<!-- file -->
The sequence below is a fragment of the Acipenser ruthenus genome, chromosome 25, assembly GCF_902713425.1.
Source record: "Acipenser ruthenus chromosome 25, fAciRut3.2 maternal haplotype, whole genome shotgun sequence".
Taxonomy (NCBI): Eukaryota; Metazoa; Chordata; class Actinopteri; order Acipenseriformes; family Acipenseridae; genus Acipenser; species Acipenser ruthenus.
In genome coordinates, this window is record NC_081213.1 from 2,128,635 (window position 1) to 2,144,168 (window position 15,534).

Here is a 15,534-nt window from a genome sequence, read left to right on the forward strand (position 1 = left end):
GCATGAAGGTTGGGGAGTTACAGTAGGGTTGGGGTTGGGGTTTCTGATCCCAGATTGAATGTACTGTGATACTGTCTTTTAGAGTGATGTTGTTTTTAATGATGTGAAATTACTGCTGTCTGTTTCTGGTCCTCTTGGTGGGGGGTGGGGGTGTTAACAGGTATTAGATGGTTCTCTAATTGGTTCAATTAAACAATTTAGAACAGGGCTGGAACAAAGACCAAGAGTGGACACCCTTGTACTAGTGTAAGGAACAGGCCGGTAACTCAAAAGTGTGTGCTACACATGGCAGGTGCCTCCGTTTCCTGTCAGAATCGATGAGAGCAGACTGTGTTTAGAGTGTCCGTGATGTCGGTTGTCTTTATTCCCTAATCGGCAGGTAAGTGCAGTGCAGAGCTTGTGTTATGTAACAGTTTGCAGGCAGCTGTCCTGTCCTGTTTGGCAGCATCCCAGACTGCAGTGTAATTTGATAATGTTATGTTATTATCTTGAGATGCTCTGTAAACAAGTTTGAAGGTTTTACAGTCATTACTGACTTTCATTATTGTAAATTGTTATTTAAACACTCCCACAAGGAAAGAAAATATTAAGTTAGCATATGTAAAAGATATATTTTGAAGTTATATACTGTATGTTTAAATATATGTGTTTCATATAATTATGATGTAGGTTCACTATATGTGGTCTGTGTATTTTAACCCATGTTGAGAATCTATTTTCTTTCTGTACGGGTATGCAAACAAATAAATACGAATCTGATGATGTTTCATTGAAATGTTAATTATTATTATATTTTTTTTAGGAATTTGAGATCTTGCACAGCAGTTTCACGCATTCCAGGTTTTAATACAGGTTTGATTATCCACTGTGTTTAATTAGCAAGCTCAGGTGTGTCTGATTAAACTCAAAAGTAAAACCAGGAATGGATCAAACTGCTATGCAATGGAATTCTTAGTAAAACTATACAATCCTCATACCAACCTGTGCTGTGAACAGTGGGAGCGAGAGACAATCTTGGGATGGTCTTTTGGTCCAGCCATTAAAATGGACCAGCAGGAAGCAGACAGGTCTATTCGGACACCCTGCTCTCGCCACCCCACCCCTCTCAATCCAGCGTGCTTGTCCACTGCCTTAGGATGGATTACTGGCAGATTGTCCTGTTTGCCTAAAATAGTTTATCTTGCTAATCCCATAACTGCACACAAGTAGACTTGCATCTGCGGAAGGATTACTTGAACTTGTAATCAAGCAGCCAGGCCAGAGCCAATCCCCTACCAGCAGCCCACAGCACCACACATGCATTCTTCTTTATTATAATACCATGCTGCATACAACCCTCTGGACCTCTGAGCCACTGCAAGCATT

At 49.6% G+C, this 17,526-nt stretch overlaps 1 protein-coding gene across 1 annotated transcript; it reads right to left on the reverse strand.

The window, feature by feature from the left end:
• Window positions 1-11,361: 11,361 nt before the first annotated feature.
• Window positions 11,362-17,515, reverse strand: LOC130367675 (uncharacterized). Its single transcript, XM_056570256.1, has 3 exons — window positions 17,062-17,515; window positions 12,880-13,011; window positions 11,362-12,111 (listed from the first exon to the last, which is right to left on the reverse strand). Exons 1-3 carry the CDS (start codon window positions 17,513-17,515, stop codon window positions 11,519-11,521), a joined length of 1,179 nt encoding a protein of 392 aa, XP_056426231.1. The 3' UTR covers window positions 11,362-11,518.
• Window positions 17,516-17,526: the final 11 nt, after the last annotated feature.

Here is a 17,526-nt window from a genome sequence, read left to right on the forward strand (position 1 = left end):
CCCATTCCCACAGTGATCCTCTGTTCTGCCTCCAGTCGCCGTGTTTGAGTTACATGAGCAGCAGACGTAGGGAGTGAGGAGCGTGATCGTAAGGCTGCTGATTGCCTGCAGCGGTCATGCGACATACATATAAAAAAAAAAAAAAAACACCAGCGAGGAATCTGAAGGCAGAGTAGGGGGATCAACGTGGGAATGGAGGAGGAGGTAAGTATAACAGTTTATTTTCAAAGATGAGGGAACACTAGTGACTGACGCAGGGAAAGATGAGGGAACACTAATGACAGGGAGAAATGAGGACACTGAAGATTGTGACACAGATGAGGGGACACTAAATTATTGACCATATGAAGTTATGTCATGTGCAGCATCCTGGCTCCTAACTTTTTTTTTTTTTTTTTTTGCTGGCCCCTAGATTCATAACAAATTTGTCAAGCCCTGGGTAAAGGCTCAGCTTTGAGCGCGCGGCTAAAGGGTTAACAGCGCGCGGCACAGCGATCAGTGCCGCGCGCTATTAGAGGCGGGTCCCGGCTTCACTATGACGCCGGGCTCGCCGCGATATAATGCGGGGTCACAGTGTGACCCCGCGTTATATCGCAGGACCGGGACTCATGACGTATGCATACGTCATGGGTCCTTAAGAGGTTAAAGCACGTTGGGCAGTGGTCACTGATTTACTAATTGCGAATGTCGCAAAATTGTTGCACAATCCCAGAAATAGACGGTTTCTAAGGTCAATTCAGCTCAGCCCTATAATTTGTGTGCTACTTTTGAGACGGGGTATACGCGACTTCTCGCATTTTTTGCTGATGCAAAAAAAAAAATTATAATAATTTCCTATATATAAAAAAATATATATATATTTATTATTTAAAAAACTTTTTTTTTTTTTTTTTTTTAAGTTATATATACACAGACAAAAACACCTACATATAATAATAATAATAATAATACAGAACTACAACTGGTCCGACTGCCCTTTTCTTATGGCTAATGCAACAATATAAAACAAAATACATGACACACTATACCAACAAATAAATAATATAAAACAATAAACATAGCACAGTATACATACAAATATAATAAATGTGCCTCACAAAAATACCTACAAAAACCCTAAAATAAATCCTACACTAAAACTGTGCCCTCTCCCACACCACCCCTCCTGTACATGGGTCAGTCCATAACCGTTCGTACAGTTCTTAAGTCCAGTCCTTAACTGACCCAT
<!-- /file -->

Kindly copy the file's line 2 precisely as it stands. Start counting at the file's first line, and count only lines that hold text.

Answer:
Source record: "Acipenser ruthenus chromosome 25, fAciRut3.2 maternal haplotype, whole genome shotgun sequence".